Food & Drink: Think back to about seven years ago, when I posted this piece to announce that I was moving out of Walthamstow after living there for some three decades. Irritatingly, since I left they’ve opened half a dozen breweries within walking distance of the former Spank Towers. They’ve called them the Blackhorse Beer Mile, with an obvious nod to its Bermondsey equivalent. However, the breweries have been careful enough to create an official Blackhorse Beer Mile website, and not made Bermondsey's mistake of letting some chancers set up an unofficial one. Anyway, like the old days of Bermondsey, we currently have just six venues situated within a one-mile stretch of industrial estate, so it’s possible to have one beer in each without causing yourself permanent damage. They’re all very different, too. Truman’s don’t brew on site, so have tons of room for you to explore and drink in: Signature Brew use their connections with the music biz to run formal and informal live events: Exale is the most delightful thanks to its courtyard: Beerblefish is the closest to an old-fashioned pub (cask ales and a piano with the Tom Lehrer songbook on top of it): Wild Card are quietly cementing their position as the OGs of Walthamstow craft beer: and Hackney has the most interesting range of things to drink. The first three have decent food made on site, while the last three have a delivery arrangement with Yard Sale Pizza down the road - so purely on the level of being able to eat while you're crawling, Blackhorse has the edge over Bermondsey.

Music: Time for another one of these ten-track thingummies, I guess. Use the Spotify playlist below or try the individual YouTube (with one exception) links.

  1. Aside from the oddness of KAF x MIYAVI being the collaboration of a virtual computer-generated vocalist and a real-life guitar legend, the most bizarre thing about their song Beyond META is that if you search for it in Google, it assumes you’re a dyslexic looking for vegetarian burgers.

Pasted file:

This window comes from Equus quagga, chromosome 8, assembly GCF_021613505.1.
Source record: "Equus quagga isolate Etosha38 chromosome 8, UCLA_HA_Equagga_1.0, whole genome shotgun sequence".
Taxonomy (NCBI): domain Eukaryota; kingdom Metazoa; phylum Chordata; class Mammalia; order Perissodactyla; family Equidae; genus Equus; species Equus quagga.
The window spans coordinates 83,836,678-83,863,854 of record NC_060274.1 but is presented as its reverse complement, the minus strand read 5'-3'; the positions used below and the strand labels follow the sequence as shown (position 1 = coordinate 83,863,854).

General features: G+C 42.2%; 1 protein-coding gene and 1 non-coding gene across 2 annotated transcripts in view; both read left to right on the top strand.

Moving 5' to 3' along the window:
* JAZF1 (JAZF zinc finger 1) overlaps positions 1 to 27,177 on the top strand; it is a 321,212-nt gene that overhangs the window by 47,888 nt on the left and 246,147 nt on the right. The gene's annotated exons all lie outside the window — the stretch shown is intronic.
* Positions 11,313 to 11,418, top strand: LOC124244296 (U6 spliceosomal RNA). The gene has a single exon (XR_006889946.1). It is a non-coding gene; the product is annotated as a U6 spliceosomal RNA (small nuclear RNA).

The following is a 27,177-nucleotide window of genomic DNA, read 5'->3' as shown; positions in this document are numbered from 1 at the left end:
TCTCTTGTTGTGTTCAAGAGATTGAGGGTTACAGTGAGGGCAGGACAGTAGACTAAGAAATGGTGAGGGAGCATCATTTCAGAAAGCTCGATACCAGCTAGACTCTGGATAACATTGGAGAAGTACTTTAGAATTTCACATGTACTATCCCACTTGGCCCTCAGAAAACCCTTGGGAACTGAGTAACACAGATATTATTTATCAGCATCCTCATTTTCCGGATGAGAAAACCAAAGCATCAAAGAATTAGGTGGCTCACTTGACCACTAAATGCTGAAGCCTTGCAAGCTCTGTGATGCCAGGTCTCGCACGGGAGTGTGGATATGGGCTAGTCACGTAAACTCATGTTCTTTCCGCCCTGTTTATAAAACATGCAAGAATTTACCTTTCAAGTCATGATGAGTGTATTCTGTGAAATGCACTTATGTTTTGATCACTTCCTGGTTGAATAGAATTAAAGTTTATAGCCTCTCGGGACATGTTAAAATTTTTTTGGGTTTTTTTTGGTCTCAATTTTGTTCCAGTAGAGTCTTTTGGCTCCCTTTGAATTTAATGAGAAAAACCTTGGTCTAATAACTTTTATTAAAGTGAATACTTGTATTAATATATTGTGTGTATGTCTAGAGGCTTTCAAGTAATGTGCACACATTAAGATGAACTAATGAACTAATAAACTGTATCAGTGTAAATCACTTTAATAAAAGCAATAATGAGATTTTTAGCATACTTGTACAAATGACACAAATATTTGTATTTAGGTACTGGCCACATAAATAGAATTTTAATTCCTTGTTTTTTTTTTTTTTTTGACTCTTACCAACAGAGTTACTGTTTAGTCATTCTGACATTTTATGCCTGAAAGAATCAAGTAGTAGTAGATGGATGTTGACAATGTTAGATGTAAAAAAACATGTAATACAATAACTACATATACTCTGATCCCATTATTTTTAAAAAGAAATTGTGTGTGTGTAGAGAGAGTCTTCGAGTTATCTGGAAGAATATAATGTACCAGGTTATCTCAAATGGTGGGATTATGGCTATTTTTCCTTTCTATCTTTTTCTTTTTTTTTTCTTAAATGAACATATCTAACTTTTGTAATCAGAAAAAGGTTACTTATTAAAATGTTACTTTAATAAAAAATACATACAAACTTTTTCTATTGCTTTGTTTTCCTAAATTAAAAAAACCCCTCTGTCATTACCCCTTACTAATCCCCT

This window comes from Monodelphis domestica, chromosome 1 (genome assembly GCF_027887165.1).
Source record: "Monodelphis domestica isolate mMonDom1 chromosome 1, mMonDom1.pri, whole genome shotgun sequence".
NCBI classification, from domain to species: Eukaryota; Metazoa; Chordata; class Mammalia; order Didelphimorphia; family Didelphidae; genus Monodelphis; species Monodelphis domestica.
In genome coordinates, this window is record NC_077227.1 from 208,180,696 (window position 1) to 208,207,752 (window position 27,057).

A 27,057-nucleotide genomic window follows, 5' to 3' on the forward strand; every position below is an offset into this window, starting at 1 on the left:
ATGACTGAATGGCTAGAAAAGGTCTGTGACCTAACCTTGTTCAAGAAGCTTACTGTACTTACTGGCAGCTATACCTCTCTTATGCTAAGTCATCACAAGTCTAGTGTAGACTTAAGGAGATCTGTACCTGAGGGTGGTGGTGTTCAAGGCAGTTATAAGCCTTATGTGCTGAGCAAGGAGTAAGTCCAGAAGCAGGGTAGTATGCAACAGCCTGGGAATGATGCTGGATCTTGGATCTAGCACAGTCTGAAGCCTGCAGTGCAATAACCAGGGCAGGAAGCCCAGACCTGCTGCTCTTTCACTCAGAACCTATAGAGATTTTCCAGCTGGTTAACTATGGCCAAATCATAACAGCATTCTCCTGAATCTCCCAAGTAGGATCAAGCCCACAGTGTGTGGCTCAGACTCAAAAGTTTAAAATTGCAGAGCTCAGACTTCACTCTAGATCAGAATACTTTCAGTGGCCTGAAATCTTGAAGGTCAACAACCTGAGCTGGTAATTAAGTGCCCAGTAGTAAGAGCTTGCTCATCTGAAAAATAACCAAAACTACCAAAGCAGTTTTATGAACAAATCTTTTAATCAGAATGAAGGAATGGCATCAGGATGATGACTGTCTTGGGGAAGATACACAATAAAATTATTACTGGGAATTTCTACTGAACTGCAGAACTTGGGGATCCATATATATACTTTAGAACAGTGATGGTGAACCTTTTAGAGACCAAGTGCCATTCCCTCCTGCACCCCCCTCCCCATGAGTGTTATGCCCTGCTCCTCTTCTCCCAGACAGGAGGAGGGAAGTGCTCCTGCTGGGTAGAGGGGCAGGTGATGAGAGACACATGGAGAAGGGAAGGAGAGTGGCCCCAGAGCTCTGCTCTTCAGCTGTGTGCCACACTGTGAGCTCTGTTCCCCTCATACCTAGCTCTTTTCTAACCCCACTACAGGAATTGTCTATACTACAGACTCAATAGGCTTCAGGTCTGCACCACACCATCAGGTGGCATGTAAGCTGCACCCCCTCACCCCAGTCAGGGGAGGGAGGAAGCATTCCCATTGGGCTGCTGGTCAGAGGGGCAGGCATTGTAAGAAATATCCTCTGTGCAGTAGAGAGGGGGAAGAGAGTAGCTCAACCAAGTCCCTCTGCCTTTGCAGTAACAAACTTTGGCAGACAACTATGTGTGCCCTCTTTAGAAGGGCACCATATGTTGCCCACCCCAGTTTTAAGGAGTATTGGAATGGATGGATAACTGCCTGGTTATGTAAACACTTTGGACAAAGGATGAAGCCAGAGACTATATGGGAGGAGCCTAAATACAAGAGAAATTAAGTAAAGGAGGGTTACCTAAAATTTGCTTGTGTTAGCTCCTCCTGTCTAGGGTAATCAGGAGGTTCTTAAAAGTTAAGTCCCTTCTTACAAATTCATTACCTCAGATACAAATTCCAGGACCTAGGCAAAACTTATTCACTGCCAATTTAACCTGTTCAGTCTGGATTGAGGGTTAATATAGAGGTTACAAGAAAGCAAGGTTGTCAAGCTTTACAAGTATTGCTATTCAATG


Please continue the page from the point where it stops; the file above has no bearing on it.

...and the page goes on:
2. Not really enjoying Kendrick Lamar's new album all that much, which is a surprise because this non-album single that preceded it is an absolute corker. This may be in part to the string line constantly reminding me of the theme from Department S.
  3. Hey, Regina Spektor’s back! And, um, she’s gone a bit weird, which is fine by me.
  4. I’m still trying to get my head around the filthy racket that black midi are currently making: once people started making comparisons with The Cardiacs, it made a bit more sense.
  5. There's no YouTube video for Evan Ziporyn’s lovely performance of Philip Glass’ clarinet trio, but you can stream it on Bandcamp from that link back there, and even buy the EP if you enjoy it enough. (Its second track is literally the first one played one-third slower.)
  6. Hey, Young Fathers are back! And, um, they’re much the same as they were before, which is fine by me.
  7. Not quite sure about GoGo Penguin, to be honest: I loved the first album I heard of theirs, but everything I've listened to since (whether made before or after that) appears to be just more of the same. Still, I’ll keep on listening just in case.
  8. The recent passing of Cathal Coughlan has made it apparent why in the last couple of years he was putting out new music like there was, um, no tomorrow. We’re now getting the last few recordings from his Telefís project with Jacknife Lee, and it’s sad to realise there won’t be any more after this.
  9. It’s been a common dodge during the pandemic for bands to remix old stuff and put it out again with the current year added to the title. At this stage in history there’s no real reason for Underworld to give us Juanita 2022, other than the fact that it still sounds great.
  10. In the weeks leading up to our Iceland trip, The BBG and I stayed away from public gatherings to reduce the risk of our holiday getting trashed by a Covid infection. My main regret from this was missing the London gig by xPropaganda, in which the two ladies from Propaganda came back after a 37 year absence and did all the old songs along with some new ones like this.

Continue reading "Simian Substitute Site for August 2022: Spanking The Monkey: The Etymology of Onanistic Euphemisms" »

Simian Substitute Site for July 2022: Brass Monkey Graphic Design